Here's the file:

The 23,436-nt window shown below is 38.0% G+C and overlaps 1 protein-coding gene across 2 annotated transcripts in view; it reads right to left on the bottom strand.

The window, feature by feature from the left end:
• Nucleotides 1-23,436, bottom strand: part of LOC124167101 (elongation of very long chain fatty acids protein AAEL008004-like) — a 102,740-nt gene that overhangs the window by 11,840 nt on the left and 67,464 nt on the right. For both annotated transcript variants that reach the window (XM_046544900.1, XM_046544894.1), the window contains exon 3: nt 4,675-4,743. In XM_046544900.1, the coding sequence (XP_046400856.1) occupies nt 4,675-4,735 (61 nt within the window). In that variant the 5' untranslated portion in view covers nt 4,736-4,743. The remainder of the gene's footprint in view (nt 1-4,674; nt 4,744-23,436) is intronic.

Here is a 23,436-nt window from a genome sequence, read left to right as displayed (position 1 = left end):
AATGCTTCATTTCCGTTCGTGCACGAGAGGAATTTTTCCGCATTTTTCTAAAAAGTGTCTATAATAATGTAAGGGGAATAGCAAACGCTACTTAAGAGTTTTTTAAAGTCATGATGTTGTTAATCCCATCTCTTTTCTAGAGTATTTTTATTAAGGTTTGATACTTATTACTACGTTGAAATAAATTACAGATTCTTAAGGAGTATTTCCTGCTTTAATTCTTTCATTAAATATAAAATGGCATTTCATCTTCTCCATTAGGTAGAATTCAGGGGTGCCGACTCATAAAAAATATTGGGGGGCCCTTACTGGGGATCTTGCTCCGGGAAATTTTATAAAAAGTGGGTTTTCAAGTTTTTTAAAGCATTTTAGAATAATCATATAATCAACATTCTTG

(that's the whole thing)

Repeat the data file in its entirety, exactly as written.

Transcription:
The 23,436-nt window shown below is 38.0% G+C and overlaps 1 protein-coding gene across 2 annotated transcripts in view; it reads right to left on the bottom strand.

The window, feature by feature from the left end:
• Nucleotides 1-23,436, bottom strand: part of LOC124167101 (elongation of very long chain fatty acids protein AAEL008004-like) — a 102,740-nt gene that overhangs the window by 11,840 nt on the left and 67,464 nt on the right. For both annotated transcript variants that reach the window (XM_046544900.1, XM_046544894.1), the window contains exon 3: nt 4,675-4,743. In XM_046544900.1, the coding sequence (XP_046400856.1) occupies nt 4,675-4,735 (61 nt within the window). In that variant the 5' untranslated portion in view covers nt 4,736-4,743. The remainder of the gene's footprint in view (nt 1-4,674; nt 4,744-23,436) is intronic.

Here is a 23,436-nt window from a genome sequence, read left to right as displayed (position 1 = left end):
AATGCTTCATTTCCGTTCGTGCACGAGAGGAATTTTTCCGCATTTTTCTAAAAAGTGTCTATAATAATGTAAGGGGAATAGCAAACGCTACTTAAGAGTTTTTTAAAGTCATGATGTTGTTAATCCCATCTCTTTTCTAGAGTATTTTTATTAAGGTTTGATACTTATTACTACGTTGAAATAAATTACAGATTCTTAAGGAGTATTTCCTGCTTTAATTCTTTCATTAAATATAAAATGGCATTTCATCTTCTCCATTAGGTAGAATTCAGGGGTGCCGACTCATAAAAAATATTGGGGGGCCCTTACTGGGGATCTTGCTCCGGGAAATTTTATAAAAAGTGGGTTTTCAAGTTTTTTAAAGCATTTTAGAATAATCATATAATCAACATTCTTG